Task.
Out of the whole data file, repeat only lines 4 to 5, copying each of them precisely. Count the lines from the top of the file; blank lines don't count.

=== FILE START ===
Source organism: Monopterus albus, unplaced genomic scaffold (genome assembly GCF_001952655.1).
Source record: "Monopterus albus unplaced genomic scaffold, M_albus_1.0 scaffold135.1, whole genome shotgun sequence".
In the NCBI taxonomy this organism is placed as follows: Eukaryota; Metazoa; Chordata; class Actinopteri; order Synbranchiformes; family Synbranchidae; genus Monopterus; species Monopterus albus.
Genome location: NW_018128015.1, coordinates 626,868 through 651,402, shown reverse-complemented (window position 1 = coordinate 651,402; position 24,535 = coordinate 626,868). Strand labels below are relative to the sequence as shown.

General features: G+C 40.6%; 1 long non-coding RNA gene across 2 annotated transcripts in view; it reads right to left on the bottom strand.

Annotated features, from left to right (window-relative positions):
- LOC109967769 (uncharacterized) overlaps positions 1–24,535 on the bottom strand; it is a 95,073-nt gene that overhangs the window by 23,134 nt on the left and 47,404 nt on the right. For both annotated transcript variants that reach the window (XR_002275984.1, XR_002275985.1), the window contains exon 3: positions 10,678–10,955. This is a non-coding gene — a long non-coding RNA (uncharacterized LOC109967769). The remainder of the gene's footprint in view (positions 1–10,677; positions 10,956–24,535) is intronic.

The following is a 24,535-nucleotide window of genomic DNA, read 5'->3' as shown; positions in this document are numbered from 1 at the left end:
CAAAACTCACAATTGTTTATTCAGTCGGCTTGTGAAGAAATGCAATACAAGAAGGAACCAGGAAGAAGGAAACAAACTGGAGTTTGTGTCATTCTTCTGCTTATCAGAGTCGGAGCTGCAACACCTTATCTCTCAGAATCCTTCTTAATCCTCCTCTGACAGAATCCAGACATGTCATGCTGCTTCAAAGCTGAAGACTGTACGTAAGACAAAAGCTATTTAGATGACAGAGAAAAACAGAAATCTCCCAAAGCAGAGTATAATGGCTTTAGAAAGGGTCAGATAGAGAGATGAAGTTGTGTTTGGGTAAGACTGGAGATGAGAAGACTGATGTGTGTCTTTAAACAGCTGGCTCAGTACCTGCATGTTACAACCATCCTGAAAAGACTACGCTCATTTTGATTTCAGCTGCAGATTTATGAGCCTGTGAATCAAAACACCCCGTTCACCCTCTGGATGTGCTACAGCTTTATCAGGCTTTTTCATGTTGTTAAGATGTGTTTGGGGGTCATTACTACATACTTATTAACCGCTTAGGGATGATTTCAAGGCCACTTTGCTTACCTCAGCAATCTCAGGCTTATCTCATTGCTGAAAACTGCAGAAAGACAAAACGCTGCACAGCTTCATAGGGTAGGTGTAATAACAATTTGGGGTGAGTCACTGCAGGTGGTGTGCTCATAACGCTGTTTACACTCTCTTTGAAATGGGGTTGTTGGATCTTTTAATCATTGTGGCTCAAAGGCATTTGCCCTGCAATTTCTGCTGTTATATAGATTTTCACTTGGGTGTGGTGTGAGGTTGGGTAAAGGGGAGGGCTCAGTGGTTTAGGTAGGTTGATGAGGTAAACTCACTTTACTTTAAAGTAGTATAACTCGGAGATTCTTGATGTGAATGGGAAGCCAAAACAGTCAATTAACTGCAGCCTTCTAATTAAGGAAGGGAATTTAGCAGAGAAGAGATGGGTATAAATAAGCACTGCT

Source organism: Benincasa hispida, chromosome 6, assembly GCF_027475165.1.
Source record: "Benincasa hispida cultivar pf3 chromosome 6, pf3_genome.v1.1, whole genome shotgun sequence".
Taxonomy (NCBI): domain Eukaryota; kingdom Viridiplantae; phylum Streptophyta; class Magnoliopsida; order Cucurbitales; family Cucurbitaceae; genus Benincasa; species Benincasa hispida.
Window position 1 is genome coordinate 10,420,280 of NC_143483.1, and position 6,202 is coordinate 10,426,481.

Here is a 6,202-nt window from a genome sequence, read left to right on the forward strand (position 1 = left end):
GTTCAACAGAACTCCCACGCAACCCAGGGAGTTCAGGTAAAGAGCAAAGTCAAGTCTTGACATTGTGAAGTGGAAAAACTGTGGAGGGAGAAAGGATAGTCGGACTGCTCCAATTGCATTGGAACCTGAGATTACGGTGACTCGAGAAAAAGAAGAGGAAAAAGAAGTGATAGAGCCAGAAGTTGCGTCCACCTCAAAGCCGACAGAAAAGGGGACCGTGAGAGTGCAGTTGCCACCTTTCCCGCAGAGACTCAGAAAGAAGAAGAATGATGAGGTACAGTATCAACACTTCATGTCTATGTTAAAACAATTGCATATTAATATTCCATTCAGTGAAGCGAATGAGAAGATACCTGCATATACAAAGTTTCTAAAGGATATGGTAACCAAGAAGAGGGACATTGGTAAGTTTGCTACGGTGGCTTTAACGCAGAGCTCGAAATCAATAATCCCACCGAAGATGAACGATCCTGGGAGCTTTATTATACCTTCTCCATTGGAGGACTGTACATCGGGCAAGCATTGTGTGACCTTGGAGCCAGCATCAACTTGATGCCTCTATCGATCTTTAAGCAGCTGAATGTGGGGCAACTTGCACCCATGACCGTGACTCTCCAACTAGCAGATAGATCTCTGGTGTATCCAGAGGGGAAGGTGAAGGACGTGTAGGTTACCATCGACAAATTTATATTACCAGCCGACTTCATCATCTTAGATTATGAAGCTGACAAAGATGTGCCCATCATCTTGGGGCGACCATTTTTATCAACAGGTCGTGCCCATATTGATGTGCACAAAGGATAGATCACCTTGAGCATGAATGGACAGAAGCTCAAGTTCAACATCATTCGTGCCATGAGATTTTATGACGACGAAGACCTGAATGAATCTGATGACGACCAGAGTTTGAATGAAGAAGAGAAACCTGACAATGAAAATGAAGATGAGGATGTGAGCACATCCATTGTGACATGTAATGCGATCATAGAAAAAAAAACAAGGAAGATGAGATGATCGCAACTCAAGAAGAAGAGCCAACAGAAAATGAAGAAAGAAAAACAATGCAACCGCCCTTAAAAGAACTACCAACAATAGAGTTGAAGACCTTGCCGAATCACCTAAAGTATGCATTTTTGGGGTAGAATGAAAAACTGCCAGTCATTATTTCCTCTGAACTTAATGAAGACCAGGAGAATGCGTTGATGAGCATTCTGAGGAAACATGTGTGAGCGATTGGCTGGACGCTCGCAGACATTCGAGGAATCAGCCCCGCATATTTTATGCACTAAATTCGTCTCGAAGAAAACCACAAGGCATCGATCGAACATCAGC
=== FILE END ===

Genome location: NW_018128015.1, coordinates 626,868 through 651,402, shown reverse-complemented (window position 1 = coordinate 651,402; position 24,535 = coordinate 626,868). Strand labels below are relative to the sequence as shown.

General features: G+C 40.6%; 1 long non-coding RNA gene across 2 annotated transcripts in view; it reads right to left on the bottom strand.